[JURIST] The jury in the Moussaoui sentencing trial [JURIST news archive; case docket] has recommended that Zacarias Moussaoui be sentenced to life in prison without the possibility of release. Moussaoui pleaded guilty [JURIST report] last year to six conspiracy charges [indictment] in connection with the Sept. 11 terror attacks [JURIST news archive]. The jury's recommendation is binding on Judge Leonie Brinkema; Moussaoui will be formally sentenced at 10 AM ET Thursday. In the first phase of the sentencing trial, the jury determined that Moussaoui was eligible for the death penalty [JURIST report], and the final verdict [special verdict form, PDF] follows several weeks of testimony on whether Moussaoui should be executed.
Former New York City Mayor Rudolph Giuliani testified [JURIST report] on behalf of the prosecution, and the government also played the United Airlines Flight 93 cockpit audio recording [transcript, PDF; JURIST report] as part of its case. Moussaoui's defense attorneys presented evidence that Moussaoui is mentally ill [JURIST report] and argued that executing him would only allow Moussaoui to serve his ultimate purpose – to join the Sept. 11 hijackers in a glorified afterlife as Islamic martyrs. Jurors deliberated for about 40 hours over seven days. Deliberations were interrupted for the illness of one of the jury members and an admonishment [JURIST report] from Brinkema against doing "outside research," prompted by one of the jurors looking up the potentially-key word "aggravating" in his son's dictionary.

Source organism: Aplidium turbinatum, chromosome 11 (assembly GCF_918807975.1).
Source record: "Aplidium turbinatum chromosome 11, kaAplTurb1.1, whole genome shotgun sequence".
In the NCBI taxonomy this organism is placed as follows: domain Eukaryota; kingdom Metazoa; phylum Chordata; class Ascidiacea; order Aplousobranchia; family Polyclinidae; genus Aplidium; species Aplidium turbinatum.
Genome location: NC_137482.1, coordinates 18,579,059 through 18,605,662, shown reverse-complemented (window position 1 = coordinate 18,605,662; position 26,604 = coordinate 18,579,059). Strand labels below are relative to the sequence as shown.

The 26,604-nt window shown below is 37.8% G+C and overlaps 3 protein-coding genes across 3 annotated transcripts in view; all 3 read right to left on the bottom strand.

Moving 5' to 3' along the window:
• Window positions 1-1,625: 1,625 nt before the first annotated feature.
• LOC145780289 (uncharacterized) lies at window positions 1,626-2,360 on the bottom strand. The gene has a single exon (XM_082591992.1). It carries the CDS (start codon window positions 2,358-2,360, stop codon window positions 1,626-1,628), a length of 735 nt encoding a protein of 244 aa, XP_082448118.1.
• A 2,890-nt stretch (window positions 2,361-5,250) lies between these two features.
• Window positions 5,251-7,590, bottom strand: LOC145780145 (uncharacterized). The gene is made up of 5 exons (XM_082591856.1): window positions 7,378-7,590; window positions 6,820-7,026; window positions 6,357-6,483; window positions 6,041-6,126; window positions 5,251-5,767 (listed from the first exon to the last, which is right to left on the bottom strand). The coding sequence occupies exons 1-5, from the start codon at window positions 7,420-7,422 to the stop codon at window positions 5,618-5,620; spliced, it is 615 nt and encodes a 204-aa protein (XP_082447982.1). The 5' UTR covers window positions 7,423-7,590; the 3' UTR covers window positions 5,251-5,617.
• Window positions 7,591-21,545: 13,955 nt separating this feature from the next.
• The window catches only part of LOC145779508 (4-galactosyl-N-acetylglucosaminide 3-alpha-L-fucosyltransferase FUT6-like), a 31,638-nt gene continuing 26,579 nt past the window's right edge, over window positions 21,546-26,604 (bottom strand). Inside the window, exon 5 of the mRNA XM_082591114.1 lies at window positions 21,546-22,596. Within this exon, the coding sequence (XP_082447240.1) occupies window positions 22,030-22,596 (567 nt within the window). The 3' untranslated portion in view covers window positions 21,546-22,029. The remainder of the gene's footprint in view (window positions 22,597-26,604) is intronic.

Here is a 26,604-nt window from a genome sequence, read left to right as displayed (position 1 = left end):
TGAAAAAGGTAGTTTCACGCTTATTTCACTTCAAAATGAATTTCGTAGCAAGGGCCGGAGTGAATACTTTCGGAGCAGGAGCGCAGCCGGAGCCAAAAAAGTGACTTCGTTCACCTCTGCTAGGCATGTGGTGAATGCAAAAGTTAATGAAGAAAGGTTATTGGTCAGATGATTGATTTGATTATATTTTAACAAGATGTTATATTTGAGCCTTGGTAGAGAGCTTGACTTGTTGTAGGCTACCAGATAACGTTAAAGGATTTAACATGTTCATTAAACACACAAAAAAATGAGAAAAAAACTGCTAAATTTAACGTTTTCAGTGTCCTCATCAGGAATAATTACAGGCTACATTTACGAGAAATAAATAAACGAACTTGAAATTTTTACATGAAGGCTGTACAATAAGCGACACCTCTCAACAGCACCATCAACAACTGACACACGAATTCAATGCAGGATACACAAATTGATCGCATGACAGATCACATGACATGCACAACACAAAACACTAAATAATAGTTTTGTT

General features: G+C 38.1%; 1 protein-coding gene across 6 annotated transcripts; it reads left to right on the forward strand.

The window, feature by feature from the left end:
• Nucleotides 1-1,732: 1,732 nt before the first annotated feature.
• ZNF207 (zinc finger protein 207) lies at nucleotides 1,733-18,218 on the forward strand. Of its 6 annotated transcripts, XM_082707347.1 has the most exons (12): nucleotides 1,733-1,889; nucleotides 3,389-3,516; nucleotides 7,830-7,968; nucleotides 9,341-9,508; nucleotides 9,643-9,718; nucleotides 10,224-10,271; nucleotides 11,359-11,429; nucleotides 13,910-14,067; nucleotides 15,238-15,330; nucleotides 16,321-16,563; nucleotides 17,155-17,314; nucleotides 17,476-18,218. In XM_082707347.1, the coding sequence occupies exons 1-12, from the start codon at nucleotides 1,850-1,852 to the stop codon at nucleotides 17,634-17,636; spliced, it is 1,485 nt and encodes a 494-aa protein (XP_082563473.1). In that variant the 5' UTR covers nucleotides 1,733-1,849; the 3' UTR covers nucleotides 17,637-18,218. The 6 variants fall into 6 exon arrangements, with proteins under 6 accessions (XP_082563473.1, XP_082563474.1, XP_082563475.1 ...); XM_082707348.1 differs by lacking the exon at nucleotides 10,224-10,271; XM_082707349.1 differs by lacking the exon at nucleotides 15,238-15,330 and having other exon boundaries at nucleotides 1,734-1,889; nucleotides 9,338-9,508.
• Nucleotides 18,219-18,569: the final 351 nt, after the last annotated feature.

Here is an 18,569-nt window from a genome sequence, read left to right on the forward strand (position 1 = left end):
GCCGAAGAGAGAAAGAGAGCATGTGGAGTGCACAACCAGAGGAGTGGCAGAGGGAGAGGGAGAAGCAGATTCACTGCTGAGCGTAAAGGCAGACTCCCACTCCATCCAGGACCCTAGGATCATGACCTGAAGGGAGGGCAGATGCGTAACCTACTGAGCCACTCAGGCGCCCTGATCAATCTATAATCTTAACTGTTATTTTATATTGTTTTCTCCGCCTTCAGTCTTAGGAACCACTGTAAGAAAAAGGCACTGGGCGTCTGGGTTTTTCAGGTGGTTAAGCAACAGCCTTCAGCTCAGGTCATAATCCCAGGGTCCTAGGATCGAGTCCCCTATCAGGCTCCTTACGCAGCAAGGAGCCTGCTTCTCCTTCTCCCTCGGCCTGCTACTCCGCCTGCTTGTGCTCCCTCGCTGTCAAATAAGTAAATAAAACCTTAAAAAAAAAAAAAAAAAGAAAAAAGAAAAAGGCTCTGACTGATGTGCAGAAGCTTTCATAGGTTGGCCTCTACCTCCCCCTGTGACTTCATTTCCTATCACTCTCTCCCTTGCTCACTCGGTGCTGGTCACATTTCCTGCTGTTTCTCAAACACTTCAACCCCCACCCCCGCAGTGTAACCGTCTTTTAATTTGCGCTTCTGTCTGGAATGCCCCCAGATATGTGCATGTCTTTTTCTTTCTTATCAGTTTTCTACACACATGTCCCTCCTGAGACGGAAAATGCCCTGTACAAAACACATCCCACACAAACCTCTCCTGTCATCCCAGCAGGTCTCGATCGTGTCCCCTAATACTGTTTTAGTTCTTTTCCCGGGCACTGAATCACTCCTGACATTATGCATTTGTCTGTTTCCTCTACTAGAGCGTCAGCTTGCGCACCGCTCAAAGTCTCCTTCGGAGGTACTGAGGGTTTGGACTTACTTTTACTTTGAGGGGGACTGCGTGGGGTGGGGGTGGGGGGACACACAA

6:03 PM ET – Reacting to the jury's failure to reach a unanimous decision to sentence him to death, Moussaoui clapped and said "America, you lost. … I won." Meanwhile in a White House statement [text] on the Moussaoui sentence, President Bush vowed to continue the fight against terror, saying "Justice will be served. Evil will not have the final say. This great Nation will prevail." AP has more.
6:34 PM ET – The jury's completed special verdict form [PDF] is now available. On all three counts – conspiracy to commit acts of terrorism transcending national boundaries, conspiracy to destroy aircraft and conspiracy to use weapons of mass destruction – the jury found that Moussaoui "knowingly created a grave risk of death to one or more persons in addition to the victims of the offense" and "committed the offense after substantial planning and premeditation to cause the death of a person or to commit an act of terrorism," but that Moussaoui did not "commit the offense in an especially heinous, cruel, or depraved manner in that it involved torture or serious physical abuse to the victim or victims."